in archaeology, a method of working stone that was characteristic of the Lower Paleolithic. The technique has been named after the Lower Paleolithic site of Levallois-Perret near Paris. It consists in the careful primary flaking of the core, as a result of which the core acquires a tortoise-like shape (tortoise cores). Such flaking determined the correct form of the oval, rectangular, or triangular flakes and blades that were struck from the core and then used to make various tools.
The Levalloisian technique appeared in the middle Acheulean period and was widespread throughout the late Acheulean and the Mousterian periods among individual groups of people on all territories settled in the Lower Paleolithic. It existed in conjunction with other stone-working techniques.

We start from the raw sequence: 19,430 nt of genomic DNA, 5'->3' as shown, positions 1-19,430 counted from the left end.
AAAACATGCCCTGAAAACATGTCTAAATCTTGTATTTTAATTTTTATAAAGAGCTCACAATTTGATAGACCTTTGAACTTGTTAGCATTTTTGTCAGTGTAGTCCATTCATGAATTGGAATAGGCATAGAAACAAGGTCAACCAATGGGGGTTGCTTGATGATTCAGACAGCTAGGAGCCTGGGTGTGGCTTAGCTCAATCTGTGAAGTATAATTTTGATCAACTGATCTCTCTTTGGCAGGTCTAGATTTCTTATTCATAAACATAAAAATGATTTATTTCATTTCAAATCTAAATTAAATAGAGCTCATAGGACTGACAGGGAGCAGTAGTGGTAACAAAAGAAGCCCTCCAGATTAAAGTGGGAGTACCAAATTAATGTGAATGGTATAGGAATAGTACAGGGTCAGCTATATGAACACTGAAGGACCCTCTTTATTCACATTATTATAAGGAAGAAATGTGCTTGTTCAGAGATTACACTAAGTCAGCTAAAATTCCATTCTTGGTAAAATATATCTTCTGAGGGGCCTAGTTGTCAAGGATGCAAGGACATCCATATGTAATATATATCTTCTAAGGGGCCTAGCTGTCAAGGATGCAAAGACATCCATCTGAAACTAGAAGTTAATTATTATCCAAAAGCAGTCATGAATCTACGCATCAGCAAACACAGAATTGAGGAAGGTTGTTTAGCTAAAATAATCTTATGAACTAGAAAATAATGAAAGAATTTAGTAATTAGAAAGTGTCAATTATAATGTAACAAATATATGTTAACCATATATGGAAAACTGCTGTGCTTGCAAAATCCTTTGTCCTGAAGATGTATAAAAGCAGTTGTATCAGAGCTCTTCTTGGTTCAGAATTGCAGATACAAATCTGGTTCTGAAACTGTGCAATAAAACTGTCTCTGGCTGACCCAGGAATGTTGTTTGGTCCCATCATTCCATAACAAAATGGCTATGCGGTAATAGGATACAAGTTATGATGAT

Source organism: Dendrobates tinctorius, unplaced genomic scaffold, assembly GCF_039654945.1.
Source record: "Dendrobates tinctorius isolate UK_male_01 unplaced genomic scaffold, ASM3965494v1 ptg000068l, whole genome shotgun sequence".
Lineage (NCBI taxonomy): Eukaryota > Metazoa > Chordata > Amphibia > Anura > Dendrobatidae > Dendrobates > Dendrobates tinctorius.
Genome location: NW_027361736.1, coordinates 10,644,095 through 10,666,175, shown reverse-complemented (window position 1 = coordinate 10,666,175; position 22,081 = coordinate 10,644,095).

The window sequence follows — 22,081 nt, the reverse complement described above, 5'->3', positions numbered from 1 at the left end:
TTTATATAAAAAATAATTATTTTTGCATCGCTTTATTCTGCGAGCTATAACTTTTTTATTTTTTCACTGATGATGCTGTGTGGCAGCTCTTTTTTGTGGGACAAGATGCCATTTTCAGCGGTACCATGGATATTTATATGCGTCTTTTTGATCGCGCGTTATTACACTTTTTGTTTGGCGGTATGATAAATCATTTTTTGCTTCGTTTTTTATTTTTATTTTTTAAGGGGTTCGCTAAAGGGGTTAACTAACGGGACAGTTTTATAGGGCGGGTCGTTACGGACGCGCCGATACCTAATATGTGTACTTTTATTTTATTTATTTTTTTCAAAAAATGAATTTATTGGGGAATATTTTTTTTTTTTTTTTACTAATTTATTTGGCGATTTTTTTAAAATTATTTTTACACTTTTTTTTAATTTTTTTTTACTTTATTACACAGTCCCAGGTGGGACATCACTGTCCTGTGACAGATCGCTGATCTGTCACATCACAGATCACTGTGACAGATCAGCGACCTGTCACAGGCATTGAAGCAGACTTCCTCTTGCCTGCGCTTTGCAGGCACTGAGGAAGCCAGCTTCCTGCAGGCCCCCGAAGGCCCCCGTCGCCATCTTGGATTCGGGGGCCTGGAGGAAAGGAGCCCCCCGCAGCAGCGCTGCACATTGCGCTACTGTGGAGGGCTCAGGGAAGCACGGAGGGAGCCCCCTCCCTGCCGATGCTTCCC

REFERENCESLiubin, V. P. “K voprosu o metodike izucheniia nizhnepaleoliticheskikh kamennykh orudii.” In the collection Materialy i issledovaniia po arkheologii SSSR, no. 131. Moscow-Leningrad, 1965.
Grigor’ev, G. P. “Problemy levuallua.” In the collection Materialy i issledovaniia po arkheologii SSSR, no. 185. Leningrad, 1972.
P. I. BORISKOVSKII